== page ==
Ireland’s Guide To Money And Living

Wedding bells

Wedding bells

Christmas or New Year’s is a wonderful time to get engaged – your family and friends are often close by, and there’s a general feeling of goodwill in the air.

There’s no harm in taking a few weeks to allow the event to sink in, to get used to the idea and to perhaps generate a few ideas about how you’d like to celebrate. Or you might have already dived into the wedding planning process headfirst, surrounded by Pinterest boards and bridal magazines.

Regardless of your approach, we’ve got some tips on how you can start on the right foot and avoid forking out where you don’t have to.


Weddings are expensive (although they don’t have to be). According to Weddings Online, the average Irish couple spends around €24,000 on their big day. For reference, that’s more than the price of a brand-new Volkswagen Golf.

Set your budget early and try to stick to it as much as possible. If your wedding is perhaps two years down the line, there’s plenty of time to save the funds required – if you can both save €350 per month for 24 months you’ll wind up with a pot of €16,800. More than enough for a fantastic day without the bits you’re not going to remember. If you’re stuck, use the Competition and Consumer Protection Commission’s handy wedding budget planner.

If saving for your wedding isn’t simply possible, and you need to get a loan, shop around – compare the various loans available using the Loan Calculator tool. Avoid the temptation to go overboard. Starting married life with a heavy debt hanging over your heads isn’t the most pleasant of experiences.


It can be best to leave certain aspects to the professionals (like your wedding dress or the rings), but there are plenty of areas on which you can put your own stamp and save money.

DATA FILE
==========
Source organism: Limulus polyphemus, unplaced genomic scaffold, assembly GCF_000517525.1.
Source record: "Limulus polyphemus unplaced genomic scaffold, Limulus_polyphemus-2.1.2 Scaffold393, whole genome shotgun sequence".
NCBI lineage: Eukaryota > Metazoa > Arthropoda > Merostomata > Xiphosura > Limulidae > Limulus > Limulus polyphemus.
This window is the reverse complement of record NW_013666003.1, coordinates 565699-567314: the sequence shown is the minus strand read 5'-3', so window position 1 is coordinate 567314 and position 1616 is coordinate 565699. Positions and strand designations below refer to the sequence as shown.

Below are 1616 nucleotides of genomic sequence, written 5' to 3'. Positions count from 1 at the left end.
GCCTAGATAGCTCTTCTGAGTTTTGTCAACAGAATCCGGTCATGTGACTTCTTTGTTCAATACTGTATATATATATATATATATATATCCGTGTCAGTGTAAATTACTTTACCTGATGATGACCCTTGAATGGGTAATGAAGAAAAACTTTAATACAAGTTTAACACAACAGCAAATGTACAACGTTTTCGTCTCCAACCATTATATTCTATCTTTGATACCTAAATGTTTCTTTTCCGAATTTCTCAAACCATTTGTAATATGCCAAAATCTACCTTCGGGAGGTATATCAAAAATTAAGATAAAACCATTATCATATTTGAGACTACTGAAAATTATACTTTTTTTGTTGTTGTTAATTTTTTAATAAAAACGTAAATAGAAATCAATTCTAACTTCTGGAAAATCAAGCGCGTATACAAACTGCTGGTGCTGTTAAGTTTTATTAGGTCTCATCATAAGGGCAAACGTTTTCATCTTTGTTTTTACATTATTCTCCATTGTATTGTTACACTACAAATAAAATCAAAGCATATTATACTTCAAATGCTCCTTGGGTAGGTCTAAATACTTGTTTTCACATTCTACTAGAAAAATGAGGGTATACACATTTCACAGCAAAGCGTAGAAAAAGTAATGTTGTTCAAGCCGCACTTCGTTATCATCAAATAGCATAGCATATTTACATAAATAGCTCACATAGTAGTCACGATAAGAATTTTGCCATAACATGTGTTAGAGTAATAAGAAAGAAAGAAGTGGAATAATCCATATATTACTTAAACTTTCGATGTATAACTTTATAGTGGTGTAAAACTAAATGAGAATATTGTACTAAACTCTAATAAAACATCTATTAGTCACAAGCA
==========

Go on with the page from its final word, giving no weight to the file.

If you’ve got a creative flair and access to a computer and some simple software programmes, you can easily create your own wedding stationery, such as invitations and dinner menus. A host of online templates are available, or you can use your own imagination. Perhaps couple your own design with some quality cardstock paper or pre-made surrounds for a more official effect. Check out DH Gate or Ali Express for ideas. And ditch the RSVP cards and expensive stamps for a phone number and email address – you could save over €100 depending on the size of your guest list.

Trim the fat

These days there are untold options for bride and grooms to be. You can get married in a castle, hire photo booths and candy carts, buy designer clothing or honeymoon on the opposite side of the world.

Our advice? Be ruthless. A chocolate fountain might look nice but people will usually only remember the food and the band, while good quality photographs are nice to look back on. Avoid the fancy wedding car and ask your friends and family to lend their wheels – all you need is some elbow grease and wedding car ribbon (€2.99 in Mr Price).

For your wedding cake, opt for one or two real layers for your guests, and use decorated styrofoam for the remainder. And keep the time of year in mind when you’re choosing your venue – the difference between the peak and off-peak season could be four figures.

The same goes for the guest list. It’s your big day, and the people attending should be those you want to share the experience with. Third cousins you’ve never seen before or the neighbours you don’t get on with don’t need to receive an invitation out of courtesy.

It’s easy to get caught up in the thrill of planning a wedding, and tips from loved ones or wedding professionals can easily result in needless spending. But, with a little careful planning now and throughout the process, you can ensure a wonderful day filled with family and friends and bearing your own stamp, that won’t cost the earth. Enjoy!

When not writing about all things personal finance, You & Your Money's editor Conor Forrest enjoys reading, football and getting lost in an ocean of Wikipedia articles.